A year ago, the Dodgers made a surprise trade to reacquire Matt Kemp, and the veteran outfielder enjoyed a rebound season by putting up his best offensive numbers since his first stint with Los Angeles, in 2014.Now it's Russell Martin's turn to be back in Dodger blue -- and perhaps
A year ago, the Dodgers made a surprise trade to reacquire Matt Kemp, and the veteran outfielder enjoyed a rebound season by putting up his best offensive numbers since his first stint with Los Angeles, in 2014.
Now it's Russell Martin's turn to be back in Dodger blue -- and perhaps author a late-career resurgence.
Less than a month after sending Kemp on to Cincinnati, the club swung a trade with Toronto on Friday to land Martin, who referenced Kemp's 2018 All-Star season in his comments to reporters.
"There's something about putting on that Dodgers uniform that can bring out the magic in you," said Martin, who turns 36 next month and has one year remaining on his contract. "I hope to get some of that magic this year."
There is no "magic," of course. But there is reason to think that with some minor adjustments, Martin can achieve the rebound he seeks in his first season with the Dodgers since 2010.
In 2015 and '16 with the Blue Jays, Martin was basically a league-average hitter, posting identical weighted runs created-plus (wRC+) of 101. But that dropped to a 91 wRC+ last year, putting Martin about 10 percent below average while slashing .194/.338/.325. Given that MLB catchers as a group had an 84 wRC+, and that Martin is well respected for his work behind the plate, he certainly can contribute to the Dodgers without boosting his bat. But if he does, it would help the club make up for the departure of Yasmani Grandal.
"Last year was obviously a down year [offensively], but digging into it more, the quality of at-bat is elite and the batted ball profile is still strong," Dodgers president of baseball operations Andrew Friedman said of acquiring Martin, per MLB.com's Ken Gurnick.
The first point is certainly true. Of the more than 300 batters who saw 500 or more pitches out of the strike zone last season, Martin had the lowest chase rate (10.2 percent), beating out second-place Joey Votto. He also ranked among the MLB leaders in walk rate (15.9 percent), with a strikeout rate (23.3 percent) not far above the MLB average.
Friedman's second point, about Martin's batted ball profile, is also true -- in one sense. He still has plenty of thump in his bat:
Martin's 2018 MLB ranks, per Statcast™
Min. 200 batted balls (281 batters)
Average exit velocity: 90.6 mph (T-42nd)
(On line drives + fly balls): 95.4 mph (T-36th)
Hard-hit rate (95+ mph): 43.0% (T-52nd)
Martin actually hit the ball harder on average -- and hit it hard more often -- than in 2016 or '17. His average launch angle (10.1 degrees), while below the MLB rate (11.7), also was higher than before. Combine Martin's walk and strikeout rates with his hard-hit rate and average launch angle, and you get a profile strikingly similar to that of the Mets' Brandon Nimmo, who hit .263/.404/.483 (149 wRC+).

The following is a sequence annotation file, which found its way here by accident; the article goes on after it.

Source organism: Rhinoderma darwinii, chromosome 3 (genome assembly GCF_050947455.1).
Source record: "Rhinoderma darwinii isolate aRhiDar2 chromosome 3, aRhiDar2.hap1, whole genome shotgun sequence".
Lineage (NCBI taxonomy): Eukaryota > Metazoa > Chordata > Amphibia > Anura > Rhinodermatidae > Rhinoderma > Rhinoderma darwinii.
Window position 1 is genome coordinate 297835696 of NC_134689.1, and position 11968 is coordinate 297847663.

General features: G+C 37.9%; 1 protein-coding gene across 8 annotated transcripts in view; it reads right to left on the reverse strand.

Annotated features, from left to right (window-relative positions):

The thing about averages, though, is that they don't tell the full story.
Consider the following leaderboard, which FanGraphs' Jeff Sullivan previously pointed to:
Lowest rate of batted balls hit between 5-35 degrees, 2018
Min. 200 total batted balls (281 batters)
1. Russell Martin: 30.0 percent
- Orlando Arcia: 31.2 percent
- Eric Hosmer: 31.6 percent
- Travis Jankowski: 32.2 percent
5-T. Avisail Garcia: 32.4 percent
5-T. Ian Desmond: 32.4 percent
MLB average: 40.9 percent
Hitting the ball at a launch angle below five degrees produces ground balls, resulting in a .242 MLB-wide slugging percentage last season. Hitting it above 35 degrees produces high fly balls and popups, resulting in an .058 batting average. That leaves a sweet spot in between that accounted for about 88 percent of all extra-base hits in 2018.
Focusing only on Martin's hard contact (exit velocity of 95-plus mph), fewer than half of his batted balls fell into that sweet spot, putting Martin in the bottom eight percent of MLB hitters. Simply put, even when Martin hit the ball hard, he produced too many easy outs.
Back in 2017, Martin made hard contact roughly the same number of times as in '18, but nearly 70 percent of those batted balls fell into the ideal launch angle range. That put him in the top eight percent of MLB hitters.
Perhaps Martin himself can make the adjustments necessary to move back in that direction. Perhaps the Dodgers, with their analytical approach and new hitting coach Robert Van Scoyoc in place, can aid that quest.
There's not a huge gap to overcome. The difference between Martin's 2017 and '18 seasons, over roughly 300 at-bats, was about eight hits and 18 total bases.
The odds are against any 36-year-old catcher, and Martin could continue to decline, losing playing time to Austin Barnes or another late addition. But with a tweak to Martin's launch angle, his return to L.A. could turn out to be a sweet one.
Andrew Simon is a research analyst for MLB.com. Follow him on Twitter @AndrewSimonMLB.